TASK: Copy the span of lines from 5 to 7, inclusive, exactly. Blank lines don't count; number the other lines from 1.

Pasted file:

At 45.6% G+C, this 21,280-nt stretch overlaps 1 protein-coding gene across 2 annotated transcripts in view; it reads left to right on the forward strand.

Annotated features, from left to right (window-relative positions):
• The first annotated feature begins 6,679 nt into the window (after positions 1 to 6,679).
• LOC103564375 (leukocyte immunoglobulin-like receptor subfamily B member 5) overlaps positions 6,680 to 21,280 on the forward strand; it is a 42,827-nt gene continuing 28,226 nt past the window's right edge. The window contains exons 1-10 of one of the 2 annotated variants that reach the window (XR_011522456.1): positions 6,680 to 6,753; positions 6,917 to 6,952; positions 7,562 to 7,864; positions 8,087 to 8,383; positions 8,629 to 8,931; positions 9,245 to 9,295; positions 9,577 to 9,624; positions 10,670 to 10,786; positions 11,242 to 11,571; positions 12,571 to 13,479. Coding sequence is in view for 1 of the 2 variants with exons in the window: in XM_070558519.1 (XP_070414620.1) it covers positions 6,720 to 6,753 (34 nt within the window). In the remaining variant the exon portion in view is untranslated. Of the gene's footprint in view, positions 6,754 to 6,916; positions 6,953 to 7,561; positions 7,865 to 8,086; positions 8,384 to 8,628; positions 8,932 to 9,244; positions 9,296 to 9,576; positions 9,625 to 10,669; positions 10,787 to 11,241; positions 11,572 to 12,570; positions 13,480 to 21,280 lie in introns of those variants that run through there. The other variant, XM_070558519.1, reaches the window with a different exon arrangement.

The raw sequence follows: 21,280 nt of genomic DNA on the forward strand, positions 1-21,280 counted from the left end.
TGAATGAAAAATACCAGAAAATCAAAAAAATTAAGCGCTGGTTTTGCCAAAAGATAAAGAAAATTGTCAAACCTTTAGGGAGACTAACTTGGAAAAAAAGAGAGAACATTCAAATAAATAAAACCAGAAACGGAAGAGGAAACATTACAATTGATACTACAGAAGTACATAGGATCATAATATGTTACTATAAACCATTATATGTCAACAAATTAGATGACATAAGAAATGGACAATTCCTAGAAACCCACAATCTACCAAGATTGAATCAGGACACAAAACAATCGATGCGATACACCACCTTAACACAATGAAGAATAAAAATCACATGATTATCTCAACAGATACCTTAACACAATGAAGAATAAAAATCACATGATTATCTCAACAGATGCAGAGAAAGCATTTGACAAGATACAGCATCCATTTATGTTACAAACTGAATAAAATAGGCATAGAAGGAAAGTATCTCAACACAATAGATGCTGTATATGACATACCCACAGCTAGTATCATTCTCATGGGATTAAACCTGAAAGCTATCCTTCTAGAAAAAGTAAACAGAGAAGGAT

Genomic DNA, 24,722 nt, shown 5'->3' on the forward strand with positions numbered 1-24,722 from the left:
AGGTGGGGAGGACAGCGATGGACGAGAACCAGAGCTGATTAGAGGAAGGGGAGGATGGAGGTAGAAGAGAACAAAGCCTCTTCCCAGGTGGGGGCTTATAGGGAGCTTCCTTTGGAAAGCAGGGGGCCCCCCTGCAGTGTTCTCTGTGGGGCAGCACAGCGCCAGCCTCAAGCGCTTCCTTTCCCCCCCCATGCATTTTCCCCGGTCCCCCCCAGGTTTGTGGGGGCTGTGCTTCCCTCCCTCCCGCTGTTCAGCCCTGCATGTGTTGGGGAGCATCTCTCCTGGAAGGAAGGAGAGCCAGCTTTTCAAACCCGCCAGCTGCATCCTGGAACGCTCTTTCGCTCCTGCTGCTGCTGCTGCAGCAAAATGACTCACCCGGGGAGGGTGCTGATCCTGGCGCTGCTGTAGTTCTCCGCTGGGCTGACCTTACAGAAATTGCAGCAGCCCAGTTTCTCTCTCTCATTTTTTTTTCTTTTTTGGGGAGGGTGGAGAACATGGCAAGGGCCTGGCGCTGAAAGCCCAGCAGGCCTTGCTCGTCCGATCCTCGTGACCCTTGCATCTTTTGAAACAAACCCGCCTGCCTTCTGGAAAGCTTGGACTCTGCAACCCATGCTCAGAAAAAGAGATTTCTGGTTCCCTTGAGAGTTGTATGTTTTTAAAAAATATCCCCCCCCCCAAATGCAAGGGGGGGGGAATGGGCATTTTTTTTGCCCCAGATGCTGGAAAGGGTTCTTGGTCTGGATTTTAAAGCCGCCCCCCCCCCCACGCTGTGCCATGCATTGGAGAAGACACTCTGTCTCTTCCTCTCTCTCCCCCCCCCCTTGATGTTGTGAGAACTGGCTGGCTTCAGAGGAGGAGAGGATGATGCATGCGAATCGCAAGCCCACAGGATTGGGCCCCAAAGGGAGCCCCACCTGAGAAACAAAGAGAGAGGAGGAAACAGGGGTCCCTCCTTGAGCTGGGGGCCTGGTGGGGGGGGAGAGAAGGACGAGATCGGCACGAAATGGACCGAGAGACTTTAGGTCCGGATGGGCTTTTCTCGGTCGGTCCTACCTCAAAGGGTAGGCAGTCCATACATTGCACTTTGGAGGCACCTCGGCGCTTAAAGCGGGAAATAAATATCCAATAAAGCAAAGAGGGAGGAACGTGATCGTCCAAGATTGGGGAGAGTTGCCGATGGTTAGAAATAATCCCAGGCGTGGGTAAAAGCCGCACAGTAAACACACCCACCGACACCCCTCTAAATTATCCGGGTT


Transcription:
The raw sequence follows: 21,280 nt of genomic DNA on the forward strand, positions 1-21,280 counted from the left end.
TGAATGAAAAATACCAGAAAATCAAAAAAATTAAGCGCTGGTTTTGCCAAAAGATAAAGAAAATTGTCAAACCTTTAGGGAGACTAACTTGGAAAAAAAGAGAGAACATTCAAATAAATAAAACCAGAAACGGAAGAGGAAACATTACAATTGATACTACAGAAGTACATAGGATCATAATATGTTACTATAAACCATTATATGTCAACAAATTAGATGACATAAGAAATGGACAATTCCTAGAAACCCACAATCTACCAAGATTGAATCAGGACACAAAACAATCGATGCGATACACCACCTTAACACAATGAAGAATAAAAATCACATGATTATCTCAACAGATACCTTAACACAATGAAGAATAAAAATCACATGATTATCTCAACAGATGCAGAGAAAGCATTTGACAAGATACAGCATCCATTTATGTTACAAACTGAATAAAATAGGCATAGAAGGAAAGTATCTCAACACAATAGATGCTGTATATGACATACCCACAGCTAGTATCATTCTCATGGGATTAAACCTGAAAGCTATCCTTCTAGAAAAAGTAAACAGAGAAGGAT

Genomic DNA, 24,722 nt, shown 5'->3' on the forward strand with positions numbered 1-24,722 from the left: